people that started this and first they thought it was failing and now ate appears the tarp money is being paid back and having an impact on the economy. it was a great thing and who's going to get all the credit for it. but obama has to put this thing in action and make it work. bailing out the banks was a good idea, i think. just image in you going to the bank with your paycheck and you can't cash it. but now we have to concentrate on the working people and creating jobs and i think the rest of the tarp money should go to creating jobs and helping the working people. host: appreciate your thoughts. more of your calls in a couple of minutes but i wanted to take you up to boston now. in addition to the action in washington this week and denmark with the climate change summit there's a u.s. senate primary tomorrow in massachusetts and matt vicer is a reporter now on the phone with the boston globe.
he of course this is for ted kennedy's seat. remind us who is running and who's leading one day before the primary. caller: we have four democrats running. mark mackk okly and cofounder. alan casey and the boston celtics co-owner. stephen cally uka and republicans have a state senator scott brown and a businessman named jack robinson. leading in the polls. martha coke l.a. ly has led and the first to get in the raise, ahead from the start and republican site scott brown the state senator, has been leading. host: to the democrat, martha,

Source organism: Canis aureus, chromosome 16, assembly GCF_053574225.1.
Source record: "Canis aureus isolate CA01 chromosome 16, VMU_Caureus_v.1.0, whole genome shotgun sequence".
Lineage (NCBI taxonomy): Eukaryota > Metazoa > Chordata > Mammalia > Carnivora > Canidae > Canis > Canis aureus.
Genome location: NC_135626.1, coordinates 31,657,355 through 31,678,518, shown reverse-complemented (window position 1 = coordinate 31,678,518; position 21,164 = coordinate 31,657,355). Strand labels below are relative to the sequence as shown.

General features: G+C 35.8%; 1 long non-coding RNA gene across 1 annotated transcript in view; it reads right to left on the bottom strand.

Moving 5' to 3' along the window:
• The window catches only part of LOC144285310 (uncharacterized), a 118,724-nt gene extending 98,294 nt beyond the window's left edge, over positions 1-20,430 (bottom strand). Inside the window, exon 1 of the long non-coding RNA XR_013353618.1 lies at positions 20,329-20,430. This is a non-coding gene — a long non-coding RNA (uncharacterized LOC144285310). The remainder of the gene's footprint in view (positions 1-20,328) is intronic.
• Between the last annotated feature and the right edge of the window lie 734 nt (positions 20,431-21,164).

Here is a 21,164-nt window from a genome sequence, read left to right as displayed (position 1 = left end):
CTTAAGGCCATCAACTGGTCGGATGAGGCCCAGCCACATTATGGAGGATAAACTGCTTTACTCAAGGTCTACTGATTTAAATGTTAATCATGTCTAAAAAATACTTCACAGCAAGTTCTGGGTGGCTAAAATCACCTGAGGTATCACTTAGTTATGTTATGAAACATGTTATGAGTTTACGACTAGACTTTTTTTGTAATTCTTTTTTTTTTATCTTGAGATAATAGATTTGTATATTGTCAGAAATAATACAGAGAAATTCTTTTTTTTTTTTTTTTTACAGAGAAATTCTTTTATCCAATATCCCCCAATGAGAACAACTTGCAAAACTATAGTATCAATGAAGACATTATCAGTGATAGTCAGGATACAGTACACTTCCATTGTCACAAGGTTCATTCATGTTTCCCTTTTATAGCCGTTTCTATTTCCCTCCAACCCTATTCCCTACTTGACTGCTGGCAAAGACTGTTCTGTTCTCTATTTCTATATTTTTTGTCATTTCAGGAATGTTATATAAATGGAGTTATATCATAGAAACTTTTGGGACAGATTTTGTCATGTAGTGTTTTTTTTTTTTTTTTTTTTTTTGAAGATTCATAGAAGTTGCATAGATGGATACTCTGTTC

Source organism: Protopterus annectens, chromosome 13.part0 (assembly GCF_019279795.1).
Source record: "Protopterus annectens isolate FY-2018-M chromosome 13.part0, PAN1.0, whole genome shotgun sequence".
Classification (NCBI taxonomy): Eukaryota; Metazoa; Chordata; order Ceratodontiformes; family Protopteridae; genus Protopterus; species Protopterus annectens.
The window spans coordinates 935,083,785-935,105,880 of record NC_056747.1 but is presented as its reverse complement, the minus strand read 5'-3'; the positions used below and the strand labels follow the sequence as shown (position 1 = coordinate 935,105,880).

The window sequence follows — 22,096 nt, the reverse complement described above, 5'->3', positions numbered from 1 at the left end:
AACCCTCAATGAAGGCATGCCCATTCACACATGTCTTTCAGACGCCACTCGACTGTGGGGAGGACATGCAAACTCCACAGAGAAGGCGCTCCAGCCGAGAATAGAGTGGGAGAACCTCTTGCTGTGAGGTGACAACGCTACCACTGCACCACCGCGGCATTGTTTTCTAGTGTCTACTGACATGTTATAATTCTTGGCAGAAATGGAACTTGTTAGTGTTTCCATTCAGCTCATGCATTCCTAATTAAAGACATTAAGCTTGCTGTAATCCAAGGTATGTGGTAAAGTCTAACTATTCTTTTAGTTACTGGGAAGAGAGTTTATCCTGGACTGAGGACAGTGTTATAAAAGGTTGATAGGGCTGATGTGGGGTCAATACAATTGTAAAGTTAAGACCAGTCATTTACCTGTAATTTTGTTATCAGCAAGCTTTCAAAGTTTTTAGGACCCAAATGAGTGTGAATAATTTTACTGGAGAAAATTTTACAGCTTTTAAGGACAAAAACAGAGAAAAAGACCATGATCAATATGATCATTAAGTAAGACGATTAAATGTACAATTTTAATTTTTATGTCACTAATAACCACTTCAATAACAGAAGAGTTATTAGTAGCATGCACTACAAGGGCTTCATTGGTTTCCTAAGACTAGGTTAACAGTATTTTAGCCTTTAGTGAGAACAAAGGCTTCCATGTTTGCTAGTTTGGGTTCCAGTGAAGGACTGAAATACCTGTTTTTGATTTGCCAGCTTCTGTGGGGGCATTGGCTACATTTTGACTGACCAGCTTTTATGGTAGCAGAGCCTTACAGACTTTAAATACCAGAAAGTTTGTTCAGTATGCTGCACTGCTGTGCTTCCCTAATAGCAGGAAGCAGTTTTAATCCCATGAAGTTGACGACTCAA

what does she bring to the table? what do voters seem to like about her? guest: the her favorability rateing is high. part of that is because she's been a prosecutor so every time she's on t.v. she's putting somebody in jail. she's got a strong image as a prosecutor and she's also would be the first female u.s. senator from massachusetts. emily's list has gotten involved. lot of national interest from woman's groups across the country. so i think that's another thing that's energized a certain section of it here for her. host: what's the political mood of the common wealth there following the death of senator kennedy. all that legacy. what are folks looking for in their next senator?
>> i think they want somebody to carry on his legacy with the recognition that none of these four match up to him. at least not right now. obviously so, there was a lot of build up and sort of a lot of um... sadness with kennedy's death and election, in some ways has been anticlimatic. sort of during a strange period between thanksgiving and christmas and people are tuned in. the hard-core political people are tuned in but the general electorate is predicted to be a fairly low turn out tomorrow. so you know, it's kind of an odd time to fill just such a historic and big seat for massachusetts. but i think people are turn together - hoping they can carry-over healthcare. you know opposition to the war and things like that. i think are some of the issues